Dave Roberts Frequently Communicating With Dodgers Players, ‘Trying To Keep Them Positive’ Amid Coronavirus Pandemic
Mookie Betts, Dave Roberts, Justin Turner, 2020 Spring Training
Matthew Moreno/DodgerBlue.com

The ongoing coronavirus (COVID-19) pandemic has dramatically altered everyday life. In addition to schools and businesses closing down, the sports world has also taken a back seat for the time being.

Major League Baseball not only cancelled the dozen or so remaining games on the Spring Training slate, but also indefinitely delayed the start of the 2020 regular season.

Opening Day, which was expected to take place on Thursday, has been pushed back by a minimum of eight weeks. The earliest in which play can resume is mid-May, but many expect the hiatus to carry over into June and perhaps July.

With so much uncertainty brought by the coronavirus outbreak, players have been forced to adjust their routines. Team workouts are no longer permitted, and large gatherings in general have been banned until the situation improves.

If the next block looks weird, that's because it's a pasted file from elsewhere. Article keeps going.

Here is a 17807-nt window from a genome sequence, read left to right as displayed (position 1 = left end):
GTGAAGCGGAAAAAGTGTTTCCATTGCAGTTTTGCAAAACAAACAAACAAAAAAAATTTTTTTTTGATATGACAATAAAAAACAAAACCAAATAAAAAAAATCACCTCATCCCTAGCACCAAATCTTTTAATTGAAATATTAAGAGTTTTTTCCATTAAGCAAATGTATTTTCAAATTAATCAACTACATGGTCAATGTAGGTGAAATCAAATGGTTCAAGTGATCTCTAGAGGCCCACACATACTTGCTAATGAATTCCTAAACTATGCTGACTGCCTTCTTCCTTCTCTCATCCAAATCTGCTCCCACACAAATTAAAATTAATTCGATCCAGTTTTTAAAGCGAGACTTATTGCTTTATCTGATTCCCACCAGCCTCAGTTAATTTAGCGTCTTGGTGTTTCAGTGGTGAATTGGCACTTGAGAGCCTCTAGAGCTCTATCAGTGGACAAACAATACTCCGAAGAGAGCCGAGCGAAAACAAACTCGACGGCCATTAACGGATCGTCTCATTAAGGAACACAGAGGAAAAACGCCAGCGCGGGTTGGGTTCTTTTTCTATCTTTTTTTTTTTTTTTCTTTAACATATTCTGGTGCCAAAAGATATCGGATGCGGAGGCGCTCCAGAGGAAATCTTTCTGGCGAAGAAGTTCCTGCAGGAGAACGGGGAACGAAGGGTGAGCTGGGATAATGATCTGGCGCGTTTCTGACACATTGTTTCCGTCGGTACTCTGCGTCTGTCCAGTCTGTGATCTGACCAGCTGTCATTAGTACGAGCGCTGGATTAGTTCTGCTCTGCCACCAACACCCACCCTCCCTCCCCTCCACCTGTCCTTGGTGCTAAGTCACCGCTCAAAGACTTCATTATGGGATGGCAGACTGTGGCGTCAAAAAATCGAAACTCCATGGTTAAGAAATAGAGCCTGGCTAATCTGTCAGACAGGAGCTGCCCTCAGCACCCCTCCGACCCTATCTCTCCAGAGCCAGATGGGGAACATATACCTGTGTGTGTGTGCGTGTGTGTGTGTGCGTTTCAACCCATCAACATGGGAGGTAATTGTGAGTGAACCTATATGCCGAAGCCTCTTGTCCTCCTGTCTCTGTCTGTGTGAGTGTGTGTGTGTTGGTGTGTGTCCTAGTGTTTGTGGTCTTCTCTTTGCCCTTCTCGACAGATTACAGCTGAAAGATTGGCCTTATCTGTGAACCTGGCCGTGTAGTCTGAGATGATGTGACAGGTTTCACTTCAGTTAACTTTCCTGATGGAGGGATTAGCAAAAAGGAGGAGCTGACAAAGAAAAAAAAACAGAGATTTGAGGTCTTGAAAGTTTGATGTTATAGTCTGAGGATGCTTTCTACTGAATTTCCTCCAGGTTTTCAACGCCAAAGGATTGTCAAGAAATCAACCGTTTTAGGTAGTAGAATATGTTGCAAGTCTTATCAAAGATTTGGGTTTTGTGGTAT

Amid that challenge, Los Angeles Dodgers manager Dave Roberts explained how he is consistently keeping in communication with his players and tries to maintain a positive mindset, via the team’s YouTube channel:

“Now it’s kind of come to an abrupt halt, so it’s more of trying to be educated. I’ve been reaching out to players and coaches, trying to keep them positive. I just look at this as a time, you look outside and it’s very sad and scary because of the uncertainty, but there are still a lot of positives.

“There’s a lot of FaceTime, there’s text messaging, there’s phone calls. With the coaching staff, there’s a lot of TikToks going on. So that’s pretty funny. … Just to connect with my family, the players and coaches, that’s been good. And I think for our country, our world, I see that happening, which is a good thing.”

As the Dodgers attempt to stay focused through these difficult times, it is certainly good to see the team making a complete effort to stay in touch with each other.

If and when baseball is able to return, MLB commissioner Rob Manfred has already ruled out the possibility of a 162-game schedule.

Some players are believed to be open to the idea of a significant amount of doubleheaders to make up as many games as possible.

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